Up to 25% of whiplash patients are said to be affected by long-term pain and disability as a result of whiplash-related injury. Identifying the probability of these potential long-term effects may have just become easier, however, with special MRI technology begin evaluated by Northwestern Medicine.

The MRI protocol being used at Northwestern reportedly catches hints of the potential to develop chronic pain within 2 weeks or less of initial injury. The protocol aims to enable faster and more specialized treatment, which could be particularly beneficial for the PTSD.

According to a media release from Northwestern, Northwestern scientists found unusual muscular changes in the chronic pain group using a sophisticated MRI that measures the fat/water ratio in the muscles. The imaging revealed large amounts of fat infiltrating the patients’ neck muscles, indicating rapid atrophy.

“We believe this represents an injury that is more severe than what might be expected from a typical low-speed car crash,” says lead investigator James Elliott, assistant professor of physical therapy and human movement sciences at Northwestern University Feinberg school of Medicine. The study appears in Spine.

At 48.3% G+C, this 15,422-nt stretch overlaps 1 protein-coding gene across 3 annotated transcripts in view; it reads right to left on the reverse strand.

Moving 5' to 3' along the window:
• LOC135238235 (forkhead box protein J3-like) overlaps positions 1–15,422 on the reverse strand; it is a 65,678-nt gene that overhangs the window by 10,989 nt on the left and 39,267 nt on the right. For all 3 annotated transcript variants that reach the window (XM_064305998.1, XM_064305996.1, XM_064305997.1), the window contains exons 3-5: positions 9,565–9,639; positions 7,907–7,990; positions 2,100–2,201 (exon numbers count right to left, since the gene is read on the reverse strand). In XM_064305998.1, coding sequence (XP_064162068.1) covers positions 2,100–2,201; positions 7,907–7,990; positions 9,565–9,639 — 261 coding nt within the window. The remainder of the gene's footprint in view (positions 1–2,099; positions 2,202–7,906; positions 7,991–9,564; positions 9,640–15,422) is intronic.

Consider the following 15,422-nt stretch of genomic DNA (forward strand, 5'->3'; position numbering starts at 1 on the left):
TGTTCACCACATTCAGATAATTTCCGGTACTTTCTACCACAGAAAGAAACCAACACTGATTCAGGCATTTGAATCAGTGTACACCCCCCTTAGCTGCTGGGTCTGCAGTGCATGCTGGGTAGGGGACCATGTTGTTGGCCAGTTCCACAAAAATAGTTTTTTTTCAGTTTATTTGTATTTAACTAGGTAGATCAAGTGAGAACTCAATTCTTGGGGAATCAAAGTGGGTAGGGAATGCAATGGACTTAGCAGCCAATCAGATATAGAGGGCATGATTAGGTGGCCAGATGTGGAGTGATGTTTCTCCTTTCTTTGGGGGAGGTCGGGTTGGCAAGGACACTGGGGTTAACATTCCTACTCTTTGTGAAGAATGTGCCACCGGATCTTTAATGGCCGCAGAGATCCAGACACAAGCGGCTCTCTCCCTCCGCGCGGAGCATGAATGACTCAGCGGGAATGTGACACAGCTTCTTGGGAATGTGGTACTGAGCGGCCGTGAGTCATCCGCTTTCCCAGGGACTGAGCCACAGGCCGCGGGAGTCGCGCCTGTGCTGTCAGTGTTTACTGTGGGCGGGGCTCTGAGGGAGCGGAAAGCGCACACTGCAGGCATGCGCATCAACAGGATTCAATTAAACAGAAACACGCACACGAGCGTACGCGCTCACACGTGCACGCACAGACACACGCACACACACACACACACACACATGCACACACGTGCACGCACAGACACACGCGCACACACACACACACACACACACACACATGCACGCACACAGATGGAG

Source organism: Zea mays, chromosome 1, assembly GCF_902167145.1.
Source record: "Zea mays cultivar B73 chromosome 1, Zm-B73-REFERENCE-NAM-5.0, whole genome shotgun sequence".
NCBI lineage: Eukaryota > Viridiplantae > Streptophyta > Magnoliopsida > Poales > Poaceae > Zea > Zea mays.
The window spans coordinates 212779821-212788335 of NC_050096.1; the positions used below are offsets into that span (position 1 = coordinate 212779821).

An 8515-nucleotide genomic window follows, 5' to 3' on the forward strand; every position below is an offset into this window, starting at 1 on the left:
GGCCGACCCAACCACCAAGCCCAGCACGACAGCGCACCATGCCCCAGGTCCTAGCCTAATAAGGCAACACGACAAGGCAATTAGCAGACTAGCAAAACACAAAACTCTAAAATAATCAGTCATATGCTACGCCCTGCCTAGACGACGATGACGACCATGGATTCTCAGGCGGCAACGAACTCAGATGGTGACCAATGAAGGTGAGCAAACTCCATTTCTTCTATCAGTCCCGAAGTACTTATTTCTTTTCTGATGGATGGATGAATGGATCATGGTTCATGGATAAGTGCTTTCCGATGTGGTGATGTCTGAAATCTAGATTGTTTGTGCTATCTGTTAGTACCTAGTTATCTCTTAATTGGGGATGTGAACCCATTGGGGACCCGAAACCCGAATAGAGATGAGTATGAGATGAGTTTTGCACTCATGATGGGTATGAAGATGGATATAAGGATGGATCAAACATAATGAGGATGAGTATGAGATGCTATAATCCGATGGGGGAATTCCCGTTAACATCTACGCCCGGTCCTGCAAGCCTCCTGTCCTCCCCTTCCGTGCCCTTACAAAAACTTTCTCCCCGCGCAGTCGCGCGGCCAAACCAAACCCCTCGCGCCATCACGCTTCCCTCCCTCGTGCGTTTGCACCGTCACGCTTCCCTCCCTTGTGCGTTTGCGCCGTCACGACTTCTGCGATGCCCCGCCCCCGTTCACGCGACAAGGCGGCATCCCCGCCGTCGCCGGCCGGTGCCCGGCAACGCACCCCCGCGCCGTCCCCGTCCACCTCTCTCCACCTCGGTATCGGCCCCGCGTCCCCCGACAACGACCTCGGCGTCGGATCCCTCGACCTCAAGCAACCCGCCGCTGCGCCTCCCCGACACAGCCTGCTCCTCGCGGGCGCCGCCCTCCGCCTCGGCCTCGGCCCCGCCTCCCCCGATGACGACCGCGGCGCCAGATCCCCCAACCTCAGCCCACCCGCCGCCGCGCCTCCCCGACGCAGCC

The findings reportedly help physicians understand water/fat MRI, in tandem with other clinical signs/symptoms can be used to identify who is likely to develop post-traumatic stress disorder. This then could be used to justify the referral of the patient to a psychiatrist or psychologist, Elliott said.  PTSD is a disorder caused by experiencing or witnessing a traumatic event.

“These patients have shown to not respond well to traditional rehabilitation such as physical therapy,” Elliott said. “It appears that they may require a more concerted effort for pain management from their physician and help from a psychologist.” Emerging, yet preliminary evidence suggests this to be a reasonable strategy.

A small preliminary study previously done by Elliott and Northwestern colleagues shows whiplash victims with chronic pain also have a high level of muscle fat in their lower legs, indicating muscle atrophy.

Elliott hypothesizes these patients may have partially damaged their spinal cord. They reported feeling fatigued and clumsy when walking and weakness in their legs, with difficulty pushing hard on the gas pedal of a car or standing on their tiptoes

[Source: Northwestern Medicine]